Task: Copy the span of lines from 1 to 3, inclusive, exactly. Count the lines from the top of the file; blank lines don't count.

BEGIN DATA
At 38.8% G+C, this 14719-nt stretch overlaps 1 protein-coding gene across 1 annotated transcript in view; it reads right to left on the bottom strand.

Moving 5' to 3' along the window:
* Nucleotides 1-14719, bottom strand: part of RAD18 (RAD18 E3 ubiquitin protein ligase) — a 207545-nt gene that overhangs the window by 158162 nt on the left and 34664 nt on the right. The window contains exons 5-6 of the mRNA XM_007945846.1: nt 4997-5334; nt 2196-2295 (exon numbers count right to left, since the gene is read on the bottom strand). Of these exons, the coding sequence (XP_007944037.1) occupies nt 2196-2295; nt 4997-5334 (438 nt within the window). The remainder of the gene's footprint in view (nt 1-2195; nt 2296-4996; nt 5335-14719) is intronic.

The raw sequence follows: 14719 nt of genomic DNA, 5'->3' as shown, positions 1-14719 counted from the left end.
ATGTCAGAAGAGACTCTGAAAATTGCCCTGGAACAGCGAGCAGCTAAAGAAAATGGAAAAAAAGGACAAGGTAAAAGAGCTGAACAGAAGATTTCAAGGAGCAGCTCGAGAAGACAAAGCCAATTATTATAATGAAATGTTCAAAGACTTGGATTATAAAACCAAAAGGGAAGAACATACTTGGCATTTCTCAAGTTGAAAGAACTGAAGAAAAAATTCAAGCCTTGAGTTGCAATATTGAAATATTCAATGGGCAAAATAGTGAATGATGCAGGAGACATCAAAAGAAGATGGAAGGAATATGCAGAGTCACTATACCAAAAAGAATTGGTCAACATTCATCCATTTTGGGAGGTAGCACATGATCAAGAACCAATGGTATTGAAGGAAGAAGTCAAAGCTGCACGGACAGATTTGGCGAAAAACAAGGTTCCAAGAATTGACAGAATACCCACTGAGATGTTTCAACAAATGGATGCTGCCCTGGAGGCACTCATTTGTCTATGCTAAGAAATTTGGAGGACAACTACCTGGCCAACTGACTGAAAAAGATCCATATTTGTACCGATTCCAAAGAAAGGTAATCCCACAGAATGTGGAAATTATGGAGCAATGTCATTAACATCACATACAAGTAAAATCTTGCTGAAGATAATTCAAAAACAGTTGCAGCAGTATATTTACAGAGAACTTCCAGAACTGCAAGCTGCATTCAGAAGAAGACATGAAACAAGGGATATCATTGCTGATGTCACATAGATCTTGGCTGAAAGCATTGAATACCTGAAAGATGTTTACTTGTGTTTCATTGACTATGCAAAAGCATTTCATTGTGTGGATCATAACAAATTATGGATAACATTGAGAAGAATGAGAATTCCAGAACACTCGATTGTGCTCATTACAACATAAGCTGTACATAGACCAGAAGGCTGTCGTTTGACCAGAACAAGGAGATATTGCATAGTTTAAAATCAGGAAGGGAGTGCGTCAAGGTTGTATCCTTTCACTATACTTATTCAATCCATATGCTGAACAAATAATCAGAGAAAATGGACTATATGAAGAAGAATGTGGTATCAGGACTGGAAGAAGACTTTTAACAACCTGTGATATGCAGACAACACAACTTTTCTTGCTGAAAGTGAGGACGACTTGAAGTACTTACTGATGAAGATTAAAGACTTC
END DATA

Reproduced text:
At 38.8% G+C, this 14719-nt stretch overlaps 1 protein-coding gene across 1 annotated transcript in view; it reads right to left on the bottom strand.

Moving 5' to 3' along the window:
* Nucleotides 1-14719, bottom strand: part of RAD18 (RAD18 E3 ubiquitin protein ligase) — a 207545-nt gene that overhangs the window by 158162 nt on the left and 34664 nt on the right. The window contains exons 5-6 of the mRNA XM_007945846.1: nt 4997-5334; nt 2196-2295 (exon numbers count right to left, since the gene is read on the bottom strand). Of these exons, the coding sequence (XP_007944037.1) occupies nt 2196-2295; nt 4997-5334 (438 nt within the window). The remainder of the gene's footprint in view (nt 1-2195; nt 2296-4996; nt 5335-14719) is intronic.